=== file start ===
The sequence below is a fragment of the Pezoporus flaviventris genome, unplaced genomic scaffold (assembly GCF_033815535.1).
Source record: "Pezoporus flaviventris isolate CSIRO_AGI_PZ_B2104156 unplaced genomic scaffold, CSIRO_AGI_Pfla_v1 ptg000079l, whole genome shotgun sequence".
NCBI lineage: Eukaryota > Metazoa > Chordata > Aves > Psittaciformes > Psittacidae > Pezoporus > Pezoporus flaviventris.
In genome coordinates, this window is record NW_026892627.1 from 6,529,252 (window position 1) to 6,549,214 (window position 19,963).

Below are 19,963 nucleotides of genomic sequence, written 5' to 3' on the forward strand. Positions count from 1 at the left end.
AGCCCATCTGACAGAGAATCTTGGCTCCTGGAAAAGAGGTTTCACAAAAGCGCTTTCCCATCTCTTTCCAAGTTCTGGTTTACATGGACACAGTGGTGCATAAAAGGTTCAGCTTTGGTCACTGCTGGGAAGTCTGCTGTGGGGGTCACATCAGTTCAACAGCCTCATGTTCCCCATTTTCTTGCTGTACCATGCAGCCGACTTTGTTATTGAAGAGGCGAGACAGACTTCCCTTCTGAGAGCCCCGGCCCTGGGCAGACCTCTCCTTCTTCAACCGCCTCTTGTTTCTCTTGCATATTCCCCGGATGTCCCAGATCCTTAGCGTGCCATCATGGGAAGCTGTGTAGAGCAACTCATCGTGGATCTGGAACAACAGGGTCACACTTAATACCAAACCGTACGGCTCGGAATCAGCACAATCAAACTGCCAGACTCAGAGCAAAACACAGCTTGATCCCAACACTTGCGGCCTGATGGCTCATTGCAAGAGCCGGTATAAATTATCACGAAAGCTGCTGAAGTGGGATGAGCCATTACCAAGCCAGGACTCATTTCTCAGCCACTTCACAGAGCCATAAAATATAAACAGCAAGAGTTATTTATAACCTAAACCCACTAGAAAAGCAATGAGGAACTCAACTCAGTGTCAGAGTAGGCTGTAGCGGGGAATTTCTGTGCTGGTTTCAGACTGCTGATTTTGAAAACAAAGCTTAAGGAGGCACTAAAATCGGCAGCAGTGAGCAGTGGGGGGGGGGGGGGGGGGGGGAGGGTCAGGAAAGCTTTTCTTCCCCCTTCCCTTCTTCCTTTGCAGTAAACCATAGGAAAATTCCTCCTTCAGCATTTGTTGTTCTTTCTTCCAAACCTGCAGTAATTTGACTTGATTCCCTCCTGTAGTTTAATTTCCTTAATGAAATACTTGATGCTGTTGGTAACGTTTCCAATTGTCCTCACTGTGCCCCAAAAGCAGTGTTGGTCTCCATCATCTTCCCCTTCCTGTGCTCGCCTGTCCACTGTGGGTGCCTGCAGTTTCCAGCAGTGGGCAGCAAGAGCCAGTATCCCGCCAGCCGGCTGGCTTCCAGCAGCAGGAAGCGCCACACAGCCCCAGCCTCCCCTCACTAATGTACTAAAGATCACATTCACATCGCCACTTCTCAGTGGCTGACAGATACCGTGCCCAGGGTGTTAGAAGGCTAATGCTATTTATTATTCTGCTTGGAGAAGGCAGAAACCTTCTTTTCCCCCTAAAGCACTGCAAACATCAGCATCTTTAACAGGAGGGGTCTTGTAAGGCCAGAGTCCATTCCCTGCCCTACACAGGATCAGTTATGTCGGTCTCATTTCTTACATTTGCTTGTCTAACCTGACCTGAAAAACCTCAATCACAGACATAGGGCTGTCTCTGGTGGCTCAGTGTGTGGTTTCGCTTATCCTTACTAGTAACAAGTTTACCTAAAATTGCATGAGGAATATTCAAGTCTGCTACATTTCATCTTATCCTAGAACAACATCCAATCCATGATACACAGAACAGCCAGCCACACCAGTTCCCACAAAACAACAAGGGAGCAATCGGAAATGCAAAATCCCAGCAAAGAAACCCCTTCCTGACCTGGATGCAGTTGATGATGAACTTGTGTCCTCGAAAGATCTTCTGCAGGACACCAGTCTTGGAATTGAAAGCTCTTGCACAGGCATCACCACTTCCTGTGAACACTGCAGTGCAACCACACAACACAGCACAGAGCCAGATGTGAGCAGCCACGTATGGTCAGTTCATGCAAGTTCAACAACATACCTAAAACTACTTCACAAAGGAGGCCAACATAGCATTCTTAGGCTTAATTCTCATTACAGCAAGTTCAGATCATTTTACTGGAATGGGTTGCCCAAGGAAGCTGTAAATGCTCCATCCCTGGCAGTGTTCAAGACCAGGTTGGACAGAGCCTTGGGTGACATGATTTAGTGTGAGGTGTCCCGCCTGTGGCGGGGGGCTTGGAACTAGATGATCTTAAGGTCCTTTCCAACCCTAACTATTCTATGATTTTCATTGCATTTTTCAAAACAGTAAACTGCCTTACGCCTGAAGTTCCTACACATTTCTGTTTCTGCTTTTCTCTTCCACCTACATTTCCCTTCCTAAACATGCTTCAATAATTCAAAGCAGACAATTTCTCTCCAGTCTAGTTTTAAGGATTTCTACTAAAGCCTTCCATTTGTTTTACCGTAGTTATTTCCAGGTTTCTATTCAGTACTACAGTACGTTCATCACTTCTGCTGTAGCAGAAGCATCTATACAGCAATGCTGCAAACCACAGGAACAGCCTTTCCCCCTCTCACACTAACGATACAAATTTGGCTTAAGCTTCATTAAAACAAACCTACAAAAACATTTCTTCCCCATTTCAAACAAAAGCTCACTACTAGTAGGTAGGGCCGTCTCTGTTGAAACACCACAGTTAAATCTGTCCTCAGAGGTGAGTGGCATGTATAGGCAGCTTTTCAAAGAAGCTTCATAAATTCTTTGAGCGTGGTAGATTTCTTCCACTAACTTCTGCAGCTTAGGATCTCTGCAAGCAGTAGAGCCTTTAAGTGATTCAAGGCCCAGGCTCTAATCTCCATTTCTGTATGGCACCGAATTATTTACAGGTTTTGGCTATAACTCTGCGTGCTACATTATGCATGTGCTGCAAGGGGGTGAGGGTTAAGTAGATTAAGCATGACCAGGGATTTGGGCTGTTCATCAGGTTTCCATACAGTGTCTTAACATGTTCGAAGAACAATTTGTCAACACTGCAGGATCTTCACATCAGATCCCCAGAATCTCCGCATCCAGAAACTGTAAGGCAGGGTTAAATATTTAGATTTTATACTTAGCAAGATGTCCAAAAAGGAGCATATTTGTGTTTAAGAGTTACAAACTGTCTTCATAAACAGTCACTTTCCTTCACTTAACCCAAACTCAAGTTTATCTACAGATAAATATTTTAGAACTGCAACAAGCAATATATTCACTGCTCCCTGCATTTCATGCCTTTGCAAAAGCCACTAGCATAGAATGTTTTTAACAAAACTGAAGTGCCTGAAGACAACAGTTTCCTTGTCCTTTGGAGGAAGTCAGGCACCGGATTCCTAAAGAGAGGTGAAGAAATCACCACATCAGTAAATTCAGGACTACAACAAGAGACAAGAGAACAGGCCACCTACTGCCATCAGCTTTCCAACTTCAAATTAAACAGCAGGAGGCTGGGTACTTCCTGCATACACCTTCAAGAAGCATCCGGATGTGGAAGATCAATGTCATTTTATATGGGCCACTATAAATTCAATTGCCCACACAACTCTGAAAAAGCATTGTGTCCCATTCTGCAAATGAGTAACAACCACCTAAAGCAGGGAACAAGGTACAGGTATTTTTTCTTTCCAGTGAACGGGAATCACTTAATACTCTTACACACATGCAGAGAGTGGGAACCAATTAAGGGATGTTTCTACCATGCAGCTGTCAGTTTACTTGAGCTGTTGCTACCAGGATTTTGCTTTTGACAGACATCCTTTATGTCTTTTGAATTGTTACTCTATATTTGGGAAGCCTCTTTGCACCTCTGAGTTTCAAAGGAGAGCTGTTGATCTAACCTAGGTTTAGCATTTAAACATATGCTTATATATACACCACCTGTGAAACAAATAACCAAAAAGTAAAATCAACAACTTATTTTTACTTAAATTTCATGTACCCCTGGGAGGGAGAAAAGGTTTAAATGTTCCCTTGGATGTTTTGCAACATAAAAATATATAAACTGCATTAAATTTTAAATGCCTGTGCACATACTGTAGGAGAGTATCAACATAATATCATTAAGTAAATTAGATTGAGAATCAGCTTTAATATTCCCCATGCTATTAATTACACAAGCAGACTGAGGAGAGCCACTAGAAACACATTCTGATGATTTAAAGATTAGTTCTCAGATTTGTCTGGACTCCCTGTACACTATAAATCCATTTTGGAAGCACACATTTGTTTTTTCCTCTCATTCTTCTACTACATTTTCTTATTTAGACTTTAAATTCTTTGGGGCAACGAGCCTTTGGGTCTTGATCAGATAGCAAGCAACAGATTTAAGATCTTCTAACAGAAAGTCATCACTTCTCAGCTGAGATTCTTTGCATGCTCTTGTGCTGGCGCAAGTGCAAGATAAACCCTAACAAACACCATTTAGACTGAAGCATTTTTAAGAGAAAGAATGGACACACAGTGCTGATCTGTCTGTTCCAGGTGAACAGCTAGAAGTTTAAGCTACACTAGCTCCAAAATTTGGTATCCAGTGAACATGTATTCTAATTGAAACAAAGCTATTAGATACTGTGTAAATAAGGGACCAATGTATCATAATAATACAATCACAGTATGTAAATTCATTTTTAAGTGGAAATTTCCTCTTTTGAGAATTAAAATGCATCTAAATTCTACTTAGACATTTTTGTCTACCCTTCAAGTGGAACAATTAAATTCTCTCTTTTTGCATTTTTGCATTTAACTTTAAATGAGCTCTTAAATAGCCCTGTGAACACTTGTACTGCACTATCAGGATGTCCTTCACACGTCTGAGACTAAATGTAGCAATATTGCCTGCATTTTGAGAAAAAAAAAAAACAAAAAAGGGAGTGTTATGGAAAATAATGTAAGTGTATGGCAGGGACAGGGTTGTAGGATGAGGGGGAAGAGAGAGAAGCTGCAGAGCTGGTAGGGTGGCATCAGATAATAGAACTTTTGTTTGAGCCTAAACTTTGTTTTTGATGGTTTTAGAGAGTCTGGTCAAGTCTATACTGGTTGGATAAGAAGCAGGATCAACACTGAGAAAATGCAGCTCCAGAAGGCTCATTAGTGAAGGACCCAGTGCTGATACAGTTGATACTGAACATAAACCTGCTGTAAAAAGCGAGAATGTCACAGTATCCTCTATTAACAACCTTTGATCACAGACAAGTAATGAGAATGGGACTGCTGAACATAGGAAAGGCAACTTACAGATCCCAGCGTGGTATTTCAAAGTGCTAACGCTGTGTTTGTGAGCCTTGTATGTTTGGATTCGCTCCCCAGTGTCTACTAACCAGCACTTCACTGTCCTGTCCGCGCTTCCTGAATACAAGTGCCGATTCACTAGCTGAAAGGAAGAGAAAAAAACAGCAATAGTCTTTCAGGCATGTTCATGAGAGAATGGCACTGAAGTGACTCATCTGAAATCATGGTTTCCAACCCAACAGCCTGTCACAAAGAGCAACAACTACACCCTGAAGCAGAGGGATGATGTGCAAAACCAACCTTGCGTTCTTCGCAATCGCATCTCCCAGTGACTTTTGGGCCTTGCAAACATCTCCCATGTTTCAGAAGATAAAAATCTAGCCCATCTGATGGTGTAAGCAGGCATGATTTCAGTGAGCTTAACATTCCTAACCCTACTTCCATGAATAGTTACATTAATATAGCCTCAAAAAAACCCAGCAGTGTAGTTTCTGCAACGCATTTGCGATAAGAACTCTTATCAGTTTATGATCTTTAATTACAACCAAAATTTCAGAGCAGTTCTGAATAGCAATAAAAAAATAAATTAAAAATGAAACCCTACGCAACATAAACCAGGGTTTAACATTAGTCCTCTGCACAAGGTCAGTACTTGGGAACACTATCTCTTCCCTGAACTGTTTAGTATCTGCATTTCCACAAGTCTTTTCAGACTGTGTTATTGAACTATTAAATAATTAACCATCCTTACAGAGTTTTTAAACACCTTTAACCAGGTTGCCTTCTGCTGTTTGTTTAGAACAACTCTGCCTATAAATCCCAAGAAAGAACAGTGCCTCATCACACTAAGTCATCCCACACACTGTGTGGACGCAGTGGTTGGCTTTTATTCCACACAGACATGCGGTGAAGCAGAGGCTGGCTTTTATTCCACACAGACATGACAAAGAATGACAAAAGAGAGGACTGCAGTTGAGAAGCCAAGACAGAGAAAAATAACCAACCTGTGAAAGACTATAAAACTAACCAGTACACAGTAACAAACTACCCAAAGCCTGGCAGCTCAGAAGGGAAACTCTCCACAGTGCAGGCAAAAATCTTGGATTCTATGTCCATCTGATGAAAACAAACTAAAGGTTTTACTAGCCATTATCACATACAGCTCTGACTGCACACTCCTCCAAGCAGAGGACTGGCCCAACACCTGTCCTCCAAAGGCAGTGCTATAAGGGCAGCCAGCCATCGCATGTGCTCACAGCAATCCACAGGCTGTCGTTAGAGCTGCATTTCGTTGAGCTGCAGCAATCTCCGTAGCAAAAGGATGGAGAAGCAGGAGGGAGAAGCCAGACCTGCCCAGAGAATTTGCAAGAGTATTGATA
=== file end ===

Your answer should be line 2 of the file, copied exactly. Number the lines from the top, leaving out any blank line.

Source record: "Pezoporus flaviventris isolate CSIRO_AGI_PZ_B2104156 unplaced genomic scaffold, CSIRO_AGI_Pfla_v1 ptg000079l, whole genome shotgun sequence".